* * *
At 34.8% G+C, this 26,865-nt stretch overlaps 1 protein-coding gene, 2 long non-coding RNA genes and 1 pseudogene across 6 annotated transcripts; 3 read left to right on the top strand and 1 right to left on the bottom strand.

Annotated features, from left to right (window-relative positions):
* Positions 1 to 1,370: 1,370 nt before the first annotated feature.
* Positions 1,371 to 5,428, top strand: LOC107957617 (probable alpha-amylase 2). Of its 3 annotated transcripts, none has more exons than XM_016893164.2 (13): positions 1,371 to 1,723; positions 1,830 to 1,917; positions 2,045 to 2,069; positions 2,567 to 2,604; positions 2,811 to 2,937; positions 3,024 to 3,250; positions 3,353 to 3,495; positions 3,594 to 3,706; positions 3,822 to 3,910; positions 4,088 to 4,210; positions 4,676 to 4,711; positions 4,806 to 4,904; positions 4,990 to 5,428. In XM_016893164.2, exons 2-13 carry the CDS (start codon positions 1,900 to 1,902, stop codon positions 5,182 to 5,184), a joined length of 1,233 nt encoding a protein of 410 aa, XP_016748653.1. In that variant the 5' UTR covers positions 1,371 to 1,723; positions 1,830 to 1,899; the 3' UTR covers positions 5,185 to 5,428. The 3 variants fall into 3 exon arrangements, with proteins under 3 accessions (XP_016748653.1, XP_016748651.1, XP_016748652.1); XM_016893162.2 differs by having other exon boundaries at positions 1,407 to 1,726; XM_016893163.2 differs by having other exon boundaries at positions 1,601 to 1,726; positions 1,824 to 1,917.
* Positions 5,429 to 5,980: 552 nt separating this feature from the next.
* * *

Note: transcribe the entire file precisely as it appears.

At 34.8% G+C, this 26,865-nt stretch overlaps 1 protein-coding gene, 2 long non-coding RNA genes and 1 pseudogene across 6 annotated transcripts; 3 read left to right on the top strand and 1 right to left on the bottom strand.

Annotated features, from left to right (window-relative positions):
* Positions 1 to 1,370: 1,370 nt before the first annotated feature.
* Positions 1,371 to 5,428, top strand: LOC107957617 (probable alpha-amylase 2). Of its 3 annotated transcripts, none has more exons than XM_016893164.2 (13): positions 1,371 to 1,723; positions 1,830 to 1,917; positions 2,045 to 2,069; positions 2,567 to 2,604; positions 2,811 to 2,937; positions 3,024 to 3,250; positions 3,353 to 3,495; positions 3,594 to 3,706; positions 3,822 to 3,910; positions 4,088 to 4,210; positions 4,676 to 4,711; positions 4,806 to 4,904; positions 4,990 to 5,428. In XM_016893164.2, exons 2-13 carry the CDS (start codon positions 1,900 to 1,902, stop codon positions 5,182 to 5,184), a joined length of 1,233 nt encoding a protein of 410 aa, XP_016748653.1. In that variant the 5' UTR covers positions 1,371 to 1,723; positions 1,830 to 1,899; the 3' UTR covers positions 5,185 to 5,428. The 3 variants fall into 3 exon arrangements, with proteins under 3 accessions (XP_016748653.1, XP_016748651.1, XP_016748652.1); XM_016893162.2 differs by having other exon boundaries at positions 1,407 to 1,726; XM_016893163.2 differs by having other exon boundaries at positions 1,601 to 1,726; positions 1,824 to 1,917.
* Positions 5,429 to 5,980: 552 nt separating this feature from the next.